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Cats Stats: These four sets of numbers have influenced Arizona’s first four games
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ARIZONA FOOTBALL

Cats Stats: These four sets of numbers have influenced Arizona’s first four games

Arizona running back Drake Anderson slips away form BYU defensive lineman Tyler Batty after making a catch during the third quarter of the teams’ season opener. The Wildcats’ backs have been weapons in the passing game, though they’re not being asked to run as much as in years past.

The Arizona Wildcats are one-third of the way through their season. The rest of it could go in any number of directions.

We could do the same here at “Cats Stats,” but we know you’re busy. You come here for the good stuff. So let’s get right to it.

Below are four sets of numbers that, in way or another, have influenced Arizona’s first four games. As the UA (0-4) prepares to host UCLA (3-2) on Saturday, let’s dive in and see what they’re all about.

Editor’s note: Each week throughout the football season, we’ll take an in-depth look at the Arizona Wildcats from a statistical perspective.

1. Not the bomb

The Wildcats’ offensive issues have been well-documented. They haven’t scored 20 points in a game since Week 2 of 2020.

An element that’s been missing — and underdiscussed — is Arizona’s lack of a deep passing attack.

Quarterbacks Jordan McCloud, Gunner Cruz and Will Plummer have combined to complete only 3 of 17 passes thrown 20 or more yards down the field, according to Pro Football Focus. Here’s the breakdown for each QB:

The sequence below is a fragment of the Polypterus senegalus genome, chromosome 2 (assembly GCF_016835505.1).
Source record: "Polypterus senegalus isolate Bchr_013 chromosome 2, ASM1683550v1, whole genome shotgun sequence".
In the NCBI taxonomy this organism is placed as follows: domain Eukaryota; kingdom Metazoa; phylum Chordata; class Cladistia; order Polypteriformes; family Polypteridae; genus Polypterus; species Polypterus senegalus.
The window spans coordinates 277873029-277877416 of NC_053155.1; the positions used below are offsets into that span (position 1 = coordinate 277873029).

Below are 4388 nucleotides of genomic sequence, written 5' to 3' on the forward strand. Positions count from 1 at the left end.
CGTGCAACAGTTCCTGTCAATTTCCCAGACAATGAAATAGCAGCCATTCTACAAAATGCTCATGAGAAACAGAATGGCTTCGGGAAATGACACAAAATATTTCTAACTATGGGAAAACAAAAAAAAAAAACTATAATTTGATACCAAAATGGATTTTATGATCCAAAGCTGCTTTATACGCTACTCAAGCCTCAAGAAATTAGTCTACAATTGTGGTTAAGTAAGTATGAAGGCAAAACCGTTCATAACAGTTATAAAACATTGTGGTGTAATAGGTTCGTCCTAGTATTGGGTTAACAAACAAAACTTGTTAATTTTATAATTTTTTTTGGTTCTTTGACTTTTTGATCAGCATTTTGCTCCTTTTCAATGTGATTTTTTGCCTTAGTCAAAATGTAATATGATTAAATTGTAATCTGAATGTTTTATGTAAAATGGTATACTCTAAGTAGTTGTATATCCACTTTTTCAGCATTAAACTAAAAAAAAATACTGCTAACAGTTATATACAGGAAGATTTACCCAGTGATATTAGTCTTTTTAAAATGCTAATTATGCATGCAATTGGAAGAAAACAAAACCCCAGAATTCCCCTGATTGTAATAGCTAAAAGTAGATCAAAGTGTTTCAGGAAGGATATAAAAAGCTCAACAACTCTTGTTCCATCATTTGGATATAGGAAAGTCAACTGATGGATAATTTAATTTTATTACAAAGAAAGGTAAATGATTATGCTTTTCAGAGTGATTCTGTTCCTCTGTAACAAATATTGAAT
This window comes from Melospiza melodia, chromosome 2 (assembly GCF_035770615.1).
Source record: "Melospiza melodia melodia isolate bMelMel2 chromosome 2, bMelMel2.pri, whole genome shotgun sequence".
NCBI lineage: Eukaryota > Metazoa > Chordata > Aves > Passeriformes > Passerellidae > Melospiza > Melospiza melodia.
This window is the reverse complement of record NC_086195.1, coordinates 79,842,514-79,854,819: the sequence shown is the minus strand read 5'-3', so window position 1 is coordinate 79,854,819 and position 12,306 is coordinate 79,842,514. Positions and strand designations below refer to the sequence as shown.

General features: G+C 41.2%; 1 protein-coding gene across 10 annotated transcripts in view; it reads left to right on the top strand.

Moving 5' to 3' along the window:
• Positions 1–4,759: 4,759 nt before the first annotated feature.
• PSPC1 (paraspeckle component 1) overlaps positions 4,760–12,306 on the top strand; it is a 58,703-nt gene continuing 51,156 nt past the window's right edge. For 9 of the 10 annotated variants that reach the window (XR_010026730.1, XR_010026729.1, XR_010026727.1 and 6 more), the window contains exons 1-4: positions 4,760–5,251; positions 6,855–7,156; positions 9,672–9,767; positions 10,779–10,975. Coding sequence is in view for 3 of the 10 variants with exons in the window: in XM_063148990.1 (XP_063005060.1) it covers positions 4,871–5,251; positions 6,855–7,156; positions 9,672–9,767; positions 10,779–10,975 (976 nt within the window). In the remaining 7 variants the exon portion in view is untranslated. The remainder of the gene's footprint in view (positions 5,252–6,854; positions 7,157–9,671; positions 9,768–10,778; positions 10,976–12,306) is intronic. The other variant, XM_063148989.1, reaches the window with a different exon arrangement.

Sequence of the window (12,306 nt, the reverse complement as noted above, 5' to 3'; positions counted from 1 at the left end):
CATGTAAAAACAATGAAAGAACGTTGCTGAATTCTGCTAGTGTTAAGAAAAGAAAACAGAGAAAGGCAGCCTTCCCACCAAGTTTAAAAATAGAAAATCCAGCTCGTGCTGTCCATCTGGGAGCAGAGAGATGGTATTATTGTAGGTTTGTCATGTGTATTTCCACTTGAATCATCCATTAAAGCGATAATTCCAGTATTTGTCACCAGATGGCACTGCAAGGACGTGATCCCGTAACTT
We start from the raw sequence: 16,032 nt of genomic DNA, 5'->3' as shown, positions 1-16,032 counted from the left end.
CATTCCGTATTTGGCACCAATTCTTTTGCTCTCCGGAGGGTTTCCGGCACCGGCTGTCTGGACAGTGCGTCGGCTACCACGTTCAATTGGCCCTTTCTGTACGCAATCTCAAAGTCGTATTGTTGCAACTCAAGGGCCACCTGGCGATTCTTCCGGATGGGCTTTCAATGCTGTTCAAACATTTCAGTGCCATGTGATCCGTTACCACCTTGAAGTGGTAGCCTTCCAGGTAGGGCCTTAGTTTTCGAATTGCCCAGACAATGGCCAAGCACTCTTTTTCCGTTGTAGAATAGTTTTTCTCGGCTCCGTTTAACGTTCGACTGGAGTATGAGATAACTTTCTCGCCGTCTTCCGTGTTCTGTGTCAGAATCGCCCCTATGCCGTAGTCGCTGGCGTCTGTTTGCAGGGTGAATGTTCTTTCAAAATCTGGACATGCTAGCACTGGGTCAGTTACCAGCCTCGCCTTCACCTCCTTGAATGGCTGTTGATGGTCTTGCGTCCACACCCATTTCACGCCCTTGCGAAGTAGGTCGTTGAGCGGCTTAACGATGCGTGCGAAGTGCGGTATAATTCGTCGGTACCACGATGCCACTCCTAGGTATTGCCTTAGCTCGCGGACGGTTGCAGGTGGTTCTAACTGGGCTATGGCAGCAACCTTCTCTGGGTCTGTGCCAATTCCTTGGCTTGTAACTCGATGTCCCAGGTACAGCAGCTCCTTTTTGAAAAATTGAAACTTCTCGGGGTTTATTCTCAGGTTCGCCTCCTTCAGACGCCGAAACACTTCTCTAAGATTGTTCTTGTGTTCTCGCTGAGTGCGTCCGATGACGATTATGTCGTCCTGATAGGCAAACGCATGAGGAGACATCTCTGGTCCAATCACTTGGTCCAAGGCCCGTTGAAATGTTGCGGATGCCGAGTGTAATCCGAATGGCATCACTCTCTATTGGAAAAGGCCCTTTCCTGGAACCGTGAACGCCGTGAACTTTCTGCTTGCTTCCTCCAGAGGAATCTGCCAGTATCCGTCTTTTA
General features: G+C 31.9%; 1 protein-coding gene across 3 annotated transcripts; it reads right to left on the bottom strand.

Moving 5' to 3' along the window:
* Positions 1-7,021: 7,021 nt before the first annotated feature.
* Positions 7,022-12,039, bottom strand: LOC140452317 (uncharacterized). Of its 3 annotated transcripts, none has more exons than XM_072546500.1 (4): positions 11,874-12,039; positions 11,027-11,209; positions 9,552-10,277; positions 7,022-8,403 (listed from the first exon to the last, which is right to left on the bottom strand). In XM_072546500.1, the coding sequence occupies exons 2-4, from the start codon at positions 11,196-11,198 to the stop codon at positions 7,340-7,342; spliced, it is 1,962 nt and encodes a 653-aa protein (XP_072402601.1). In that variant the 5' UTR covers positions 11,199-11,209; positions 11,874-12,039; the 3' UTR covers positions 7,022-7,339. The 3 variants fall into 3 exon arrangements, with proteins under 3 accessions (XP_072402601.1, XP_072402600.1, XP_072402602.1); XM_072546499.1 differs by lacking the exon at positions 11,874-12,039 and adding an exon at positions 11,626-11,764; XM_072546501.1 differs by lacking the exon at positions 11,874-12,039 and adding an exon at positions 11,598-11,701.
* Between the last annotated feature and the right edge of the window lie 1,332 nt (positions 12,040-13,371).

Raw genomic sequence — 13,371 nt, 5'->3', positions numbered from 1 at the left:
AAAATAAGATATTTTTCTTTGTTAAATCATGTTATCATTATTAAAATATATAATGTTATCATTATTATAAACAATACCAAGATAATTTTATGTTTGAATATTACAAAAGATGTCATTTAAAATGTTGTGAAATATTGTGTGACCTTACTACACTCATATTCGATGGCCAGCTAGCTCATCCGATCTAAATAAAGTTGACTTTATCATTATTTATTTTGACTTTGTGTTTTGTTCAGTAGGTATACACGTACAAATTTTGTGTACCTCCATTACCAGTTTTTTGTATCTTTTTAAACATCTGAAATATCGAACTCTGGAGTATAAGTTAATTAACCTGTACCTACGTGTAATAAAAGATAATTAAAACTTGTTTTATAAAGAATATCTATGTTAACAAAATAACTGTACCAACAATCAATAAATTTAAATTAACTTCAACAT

• McCloud: 1 of 3, 35 yards, 1 interception
  • Cruz: 0-4, 1 interception
  • Plummer: 2-10-103, 1 touchdown

No one expects a high completion percentage on downfield passes; the longer the throw, the lower the chance of success.

But 17.6% is substandard, as is the accompanying 1-2 TD-INT ratio. To put those numbers in context, here’s how quarterback on five other Pac-12 teams have fared on passes of 20-plus yards:

  • UCLA’s Dorian Thompson-Robinson: 6 of 21 (28.6%), 277 yards, 3 TD, 0 INT
  • Arizona’s State’s Jayden Daniels: 7 of 13 (53.8%), 295 yards, 2 TD, 0 INT
  • Oregon Anthony Brown 4 of 15 (26.7%), 121 yards, 1 TD, 0 INT
  • USC’s Kedon Slovis/Jaxson Dart: 18 of 37 (48.6%), 552 yards, 6 TD, 2 INT
  • Cal’s Chase Garbers: 12 of 32 (37.5%), 460 yards, 2 TD, 2 INT

Two items worth noting from that subset:

  • While Thompson-Robinson has a relatively low completion rate, he has zero turnover-worthy plays on pass attempts of 20-plus yards, per PFF.
  • Daniels’ numbers include a 3-3-149-1-0 line against UCLA’s banged-up secondary last week.

For Arizona, this might be one of those crawl-before-you-can-walk scenarios. Simply gaining first downs was a positive step against Oregon.

But at some point, the Wildcats need to connect on some deeper throws. Otherwise, safeties will creep closer and closer to the line of scrimmage to defend a rushing attack that might be Arizona’s best mode of travel.

Arizona tight end Bryce Wolma celebrates his touchdown with his teammates during the first quarter of the Wildcats’ last game, a loss to Oregon.

2. Running a reverse

Jedd Fisch wisely flipped the play-calling script against Oregon.

The Wildcats had 53 rushing attempts and 35 passing attempts against the Ducks. Adjusting for sacks, those numbers were 52 and 36.

In the first three games, after adjusting for sacks, Arizona had 72 rushing attempts and 135 passing attempts.

Fisch and others cited game flow as the main reason the Wildcats passed so much in the first three games. They were down early and often, especially against San Diego State, and had little other choice.

But Arizona trailed the entire game against Oregon and never abandoned the run. To Fisch’s credit, he realized that the run-pass mix was off in the first three games and adjusted accordingly.

The Wildcats’ effectiveness on the ground against the Ducks obviously played a role. The offensive line improved immensely, helping Arizona rush for a season-high 202 yards. Its per-game average heading to Eugene was a mere 79 yards.